ROBERT SIEGEL, HOST:
More than 200 Marines have been training since late September in the pine forests of North Carolina. They have hiked for miles, carrying 87-pound packs and assault rifles. They have slept in the field, and attacked mock-enemy positions. And for the first time, some of them are women. They are there to help the Marines answer this question: Do women have what it takes to become combat infantry Marines?
Well, this morning, three of them graduated. NPR's Tom Bowman witnessed their training, and he has this report.
PFC KATIE GORZ: Hey, second squad, get over here real quick.
TOM BOWMAN, BYLINE: The Marines from D Company line up just off a winding dirt road. Pfc. Katie Gorz is in charge, getting them ready for a simulated attack on an enemy force, dug in a mile away in the woods.
GORZ: Just get into, like, a single rank right here - not including these guys. Lusar(ph), Hyam(ph) and Marks(ph) are going to be out of it.
BOWMAN: Lt. Col. David Wallis runs the training and says the women Marines have met the challenge. And Katie Gorz has earned a leadership role.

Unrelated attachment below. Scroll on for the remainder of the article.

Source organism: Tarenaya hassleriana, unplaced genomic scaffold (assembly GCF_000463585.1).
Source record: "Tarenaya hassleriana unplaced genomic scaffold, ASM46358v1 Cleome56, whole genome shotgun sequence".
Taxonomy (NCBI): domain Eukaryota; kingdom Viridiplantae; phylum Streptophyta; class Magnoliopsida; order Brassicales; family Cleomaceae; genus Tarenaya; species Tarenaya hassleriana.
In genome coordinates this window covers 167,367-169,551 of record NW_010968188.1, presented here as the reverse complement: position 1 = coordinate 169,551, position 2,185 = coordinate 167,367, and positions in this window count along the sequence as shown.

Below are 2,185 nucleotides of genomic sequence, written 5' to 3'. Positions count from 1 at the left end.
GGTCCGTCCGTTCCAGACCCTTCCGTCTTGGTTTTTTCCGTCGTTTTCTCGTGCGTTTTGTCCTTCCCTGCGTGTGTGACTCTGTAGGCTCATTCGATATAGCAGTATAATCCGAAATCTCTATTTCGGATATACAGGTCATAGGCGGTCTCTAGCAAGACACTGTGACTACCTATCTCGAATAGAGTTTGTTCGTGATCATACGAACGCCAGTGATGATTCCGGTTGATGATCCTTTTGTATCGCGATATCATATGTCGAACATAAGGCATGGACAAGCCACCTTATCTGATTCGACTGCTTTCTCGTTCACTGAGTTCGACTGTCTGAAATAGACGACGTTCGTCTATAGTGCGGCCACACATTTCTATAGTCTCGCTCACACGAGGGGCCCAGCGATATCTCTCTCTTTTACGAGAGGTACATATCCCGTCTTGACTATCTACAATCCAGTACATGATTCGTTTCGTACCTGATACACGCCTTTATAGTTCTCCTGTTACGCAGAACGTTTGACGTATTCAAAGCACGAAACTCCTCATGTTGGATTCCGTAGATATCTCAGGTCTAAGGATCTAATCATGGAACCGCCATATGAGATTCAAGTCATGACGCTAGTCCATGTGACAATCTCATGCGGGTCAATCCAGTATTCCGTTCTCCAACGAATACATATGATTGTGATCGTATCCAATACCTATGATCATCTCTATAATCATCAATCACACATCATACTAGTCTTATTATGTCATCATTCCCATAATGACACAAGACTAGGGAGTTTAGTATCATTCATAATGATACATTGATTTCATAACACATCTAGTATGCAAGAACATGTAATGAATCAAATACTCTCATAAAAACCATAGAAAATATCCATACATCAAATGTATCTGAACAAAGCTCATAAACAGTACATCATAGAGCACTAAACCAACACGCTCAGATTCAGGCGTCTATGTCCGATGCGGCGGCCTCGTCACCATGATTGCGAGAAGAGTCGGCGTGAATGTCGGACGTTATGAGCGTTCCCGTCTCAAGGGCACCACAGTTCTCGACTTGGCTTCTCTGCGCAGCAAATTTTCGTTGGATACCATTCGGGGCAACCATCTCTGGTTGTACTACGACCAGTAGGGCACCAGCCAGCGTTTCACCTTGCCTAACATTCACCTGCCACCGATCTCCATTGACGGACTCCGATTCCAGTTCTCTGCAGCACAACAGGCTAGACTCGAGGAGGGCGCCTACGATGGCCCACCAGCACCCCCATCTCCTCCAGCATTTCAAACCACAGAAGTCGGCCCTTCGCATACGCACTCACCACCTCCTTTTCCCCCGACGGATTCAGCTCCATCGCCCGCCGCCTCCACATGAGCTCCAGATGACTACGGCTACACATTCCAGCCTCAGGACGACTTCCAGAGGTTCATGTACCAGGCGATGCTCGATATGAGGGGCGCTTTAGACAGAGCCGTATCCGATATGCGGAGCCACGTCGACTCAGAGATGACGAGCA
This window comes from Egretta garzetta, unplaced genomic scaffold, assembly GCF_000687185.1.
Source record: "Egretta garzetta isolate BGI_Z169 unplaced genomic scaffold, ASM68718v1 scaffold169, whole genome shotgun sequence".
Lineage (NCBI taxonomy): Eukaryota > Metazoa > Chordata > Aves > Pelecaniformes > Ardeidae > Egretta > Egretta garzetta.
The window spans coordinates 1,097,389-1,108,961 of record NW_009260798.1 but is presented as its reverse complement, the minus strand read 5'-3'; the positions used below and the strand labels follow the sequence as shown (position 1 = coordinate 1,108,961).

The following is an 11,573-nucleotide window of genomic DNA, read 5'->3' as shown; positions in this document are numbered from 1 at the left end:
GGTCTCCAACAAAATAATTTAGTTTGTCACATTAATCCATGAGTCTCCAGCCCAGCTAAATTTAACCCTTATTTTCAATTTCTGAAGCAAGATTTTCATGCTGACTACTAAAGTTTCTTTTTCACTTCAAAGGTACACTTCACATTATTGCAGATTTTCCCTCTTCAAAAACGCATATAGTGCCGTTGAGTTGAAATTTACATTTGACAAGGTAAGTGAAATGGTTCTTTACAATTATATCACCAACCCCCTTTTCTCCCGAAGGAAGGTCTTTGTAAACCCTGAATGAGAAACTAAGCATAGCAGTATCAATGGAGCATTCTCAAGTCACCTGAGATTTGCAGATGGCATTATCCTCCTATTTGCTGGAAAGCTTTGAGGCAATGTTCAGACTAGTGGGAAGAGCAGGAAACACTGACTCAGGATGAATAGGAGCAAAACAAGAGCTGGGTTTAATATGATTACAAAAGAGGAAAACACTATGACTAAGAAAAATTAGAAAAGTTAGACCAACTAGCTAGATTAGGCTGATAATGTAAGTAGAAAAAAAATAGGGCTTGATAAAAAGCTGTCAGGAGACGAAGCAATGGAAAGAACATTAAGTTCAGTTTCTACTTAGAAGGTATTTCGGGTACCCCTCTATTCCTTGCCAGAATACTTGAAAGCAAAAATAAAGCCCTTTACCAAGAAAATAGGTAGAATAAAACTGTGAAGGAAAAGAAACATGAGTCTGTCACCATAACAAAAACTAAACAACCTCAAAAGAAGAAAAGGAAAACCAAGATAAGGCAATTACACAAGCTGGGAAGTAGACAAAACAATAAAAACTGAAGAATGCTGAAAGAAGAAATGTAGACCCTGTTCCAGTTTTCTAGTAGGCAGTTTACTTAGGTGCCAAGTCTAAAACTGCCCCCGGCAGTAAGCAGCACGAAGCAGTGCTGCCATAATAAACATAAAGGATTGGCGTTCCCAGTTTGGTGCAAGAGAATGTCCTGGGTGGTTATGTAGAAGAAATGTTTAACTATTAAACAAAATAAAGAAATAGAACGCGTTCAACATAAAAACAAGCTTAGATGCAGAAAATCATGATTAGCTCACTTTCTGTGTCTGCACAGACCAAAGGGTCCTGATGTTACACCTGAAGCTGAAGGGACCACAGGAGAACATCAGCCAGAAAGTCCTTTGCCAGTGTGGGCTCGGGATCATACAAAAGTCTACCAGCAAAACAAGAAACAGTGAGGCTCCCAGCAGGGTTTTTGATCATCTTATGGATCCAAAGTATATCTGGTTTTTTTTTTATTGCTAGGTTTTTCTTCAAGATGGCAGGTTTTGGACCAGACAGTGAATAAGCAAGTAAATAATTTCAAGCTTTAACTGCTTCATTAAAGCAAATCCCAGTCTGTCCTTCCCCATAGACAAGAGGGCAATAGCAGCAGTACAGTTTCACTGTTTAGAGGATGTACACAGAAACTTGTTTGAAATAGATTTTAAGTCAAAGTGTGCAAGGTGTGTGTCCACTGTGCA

LT. COL. DAVID WALLIS: We've assigned her to serve as a squad leader for a patrol. She's performed very well relative to her male counterparts in that position.
BOWMAN: Gorz is just 19 and from Minnesota. Sturdy and about 6 feet tall, she is one of just three women who volunteered for combat training and made it to the end of the course. Fifteen women started, but the rest dropped out for a variety of reasons.
WALLIS: There are certain physical difficulties associated with our curriculum. Looking at it, upper body strength is a significant factor.
BOWMAN: Earlier this year, the Pentagon lifted the rule barring women from ground combat. They'll be allowed to serve in those jobs beginning in early 2016. The Marines say they won't lower their training standards. If the Marines argue that women can't make it, they'll have to persuade both the Defense secretary and the chairman of the Joint Chiefs - a high hurdle.
UNIDENTIFIED MARINE #1: You guys, stay together. We'll work as a team. We'll get through this whole thing. Good to go?
UNIDENTIFIED MARINES: (In unison) Yes, Sergeant.
BOWMAN: The Marines move down the dirt road. One of them is Pfc. Cristina Fuentes-Montenegro. It's hard to pick her out. They all look the same. And if you look closely, you can just see this tight bun of hair poking out from the bottom of her helmet.
She's 25 and from Florida. Her brother and brother-in-law are Marines. She wasn't allowed to talk during the training.
The Marines have added some female instructors here to serve as advisers. One of them is Staff Sgt. Juanita Towns. She served in Afghanistan as part of a female engagement team reaching out to Afghan women in the villages, and sometimes coming under fire.
STAFF SGT. JUANITA TOWNS: They didn't know where the fire was coming from. But then, they actually started seeing Taliban run around the village that we were occupying.
BOWMAN: So you were shooting at the Taliban?